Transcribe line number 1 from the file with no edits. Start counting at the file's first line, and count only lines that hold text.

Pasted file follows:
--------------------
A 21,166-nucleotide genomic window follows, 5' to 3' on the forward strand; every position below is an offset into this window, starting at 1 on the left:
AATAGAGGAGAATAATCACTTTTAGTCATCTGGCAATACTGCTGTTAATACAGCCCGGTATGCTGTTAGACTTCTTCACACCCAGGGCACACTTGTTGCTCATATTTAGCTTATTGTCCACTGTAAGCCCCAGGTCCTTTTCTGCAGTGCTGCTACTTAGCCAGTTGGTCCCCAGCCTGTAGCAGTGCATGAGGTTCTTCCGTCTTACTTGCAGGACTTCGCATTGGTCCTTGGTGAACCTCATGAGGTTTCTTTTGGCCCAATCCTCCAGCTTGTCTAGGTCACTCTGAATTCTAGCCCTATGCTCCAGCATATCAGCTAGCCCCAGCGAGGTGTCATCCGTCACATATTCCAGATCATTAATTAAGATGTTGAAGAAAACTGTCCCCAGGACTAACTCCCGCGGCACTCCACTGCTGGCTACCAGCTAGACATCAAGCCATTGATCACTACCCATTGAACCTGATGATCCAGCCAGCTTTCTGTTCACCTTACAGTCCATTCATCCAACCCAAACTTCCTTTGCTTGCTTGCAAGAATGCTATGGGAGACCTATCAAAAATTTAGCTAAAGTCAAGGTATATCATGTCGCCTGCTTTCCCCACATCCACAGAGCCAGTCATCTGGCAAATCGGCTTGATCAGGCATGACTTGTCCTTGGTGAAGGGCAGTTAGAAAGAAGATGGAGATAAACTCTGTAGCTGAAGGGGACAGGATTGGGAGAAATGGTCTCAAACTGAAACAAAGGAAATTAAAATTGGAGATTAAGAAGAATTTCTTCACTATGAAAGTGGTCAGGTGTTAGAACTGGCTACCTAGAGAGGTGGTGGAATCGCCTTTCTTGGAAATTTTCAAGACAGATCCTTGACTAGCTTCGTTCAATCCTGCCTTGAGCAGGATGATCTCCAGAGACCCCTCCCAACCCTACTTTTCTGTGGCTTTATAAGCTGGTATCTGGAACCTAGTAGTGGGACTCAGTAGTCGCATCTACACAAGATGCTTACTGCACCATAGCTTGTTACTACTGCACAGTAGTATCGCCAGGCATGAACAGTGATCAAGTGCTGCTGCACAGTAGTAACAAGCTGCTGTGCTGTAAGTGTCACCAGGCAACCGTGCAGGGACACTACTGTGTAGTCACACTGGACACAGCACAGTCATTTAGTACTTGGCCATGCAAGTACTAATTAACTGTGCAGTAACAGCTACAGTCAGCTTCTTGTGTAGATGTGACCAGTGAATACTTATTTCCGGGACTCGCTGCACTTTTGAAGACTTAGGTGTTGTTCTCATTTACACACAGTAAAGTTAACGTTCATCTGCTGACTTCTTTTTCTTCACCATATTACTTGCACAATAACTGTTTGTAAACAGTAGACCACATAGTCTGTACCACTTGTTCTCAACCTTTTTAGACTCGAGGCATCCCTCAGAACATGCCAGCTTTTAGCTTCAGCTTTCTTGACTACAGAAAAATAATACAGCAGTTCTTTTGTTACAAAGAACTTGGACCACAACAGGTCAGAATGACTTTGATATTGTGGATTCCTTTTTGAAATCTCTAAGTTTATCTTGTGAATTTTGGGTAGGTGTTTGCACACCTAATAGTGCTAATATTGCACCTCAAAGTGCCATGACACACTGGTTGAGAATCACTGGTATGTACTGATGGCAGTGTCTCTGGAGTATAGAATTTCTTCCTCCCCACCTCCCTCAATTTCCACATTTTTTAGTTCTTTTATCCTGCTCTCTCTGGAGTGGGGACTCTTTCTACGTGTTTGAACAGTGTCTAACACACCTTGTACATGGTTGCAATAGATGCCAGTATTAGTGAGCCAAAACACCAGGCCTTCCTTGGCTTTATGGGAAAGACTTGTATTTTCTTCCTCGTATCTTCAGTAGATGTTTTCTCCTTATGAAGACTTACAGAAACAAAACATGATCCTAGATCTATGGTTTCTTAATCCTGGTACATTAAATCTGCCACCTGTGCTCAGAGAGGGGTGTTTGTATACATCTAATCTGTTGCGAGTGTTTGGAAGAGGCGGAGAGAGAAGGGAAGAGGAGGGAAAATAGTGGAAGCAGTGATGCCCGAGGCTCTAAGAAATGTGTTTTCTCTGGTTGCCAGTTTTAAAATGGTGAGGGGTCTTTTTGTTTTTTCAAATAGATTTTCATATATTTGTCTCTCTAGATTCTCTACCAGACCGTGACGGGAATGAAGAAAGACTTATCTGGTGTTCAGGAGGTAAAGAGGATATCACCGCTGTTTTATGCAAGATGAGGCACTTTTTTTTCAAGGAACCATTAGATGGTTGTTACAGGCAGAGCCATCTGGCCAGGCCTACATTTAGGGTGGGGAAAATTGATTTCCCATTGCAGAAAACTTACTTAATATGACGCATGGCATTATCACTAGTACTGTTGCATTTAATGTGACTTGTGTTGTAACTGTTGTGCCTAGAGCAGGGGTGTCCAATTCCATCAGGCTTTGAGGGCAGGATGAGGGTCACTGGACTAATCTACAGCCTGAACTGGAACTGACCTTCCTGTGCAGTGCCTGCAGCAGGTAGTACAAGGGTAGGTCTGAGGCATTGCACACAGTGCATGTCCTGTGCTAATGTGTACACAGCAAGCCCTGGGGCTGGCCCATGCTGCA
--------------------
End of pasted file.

A 21,166-nucleotide genomic window follows, 5' to 3' on the forward strand; every position below is an offset into this window, starting at 1 on the left: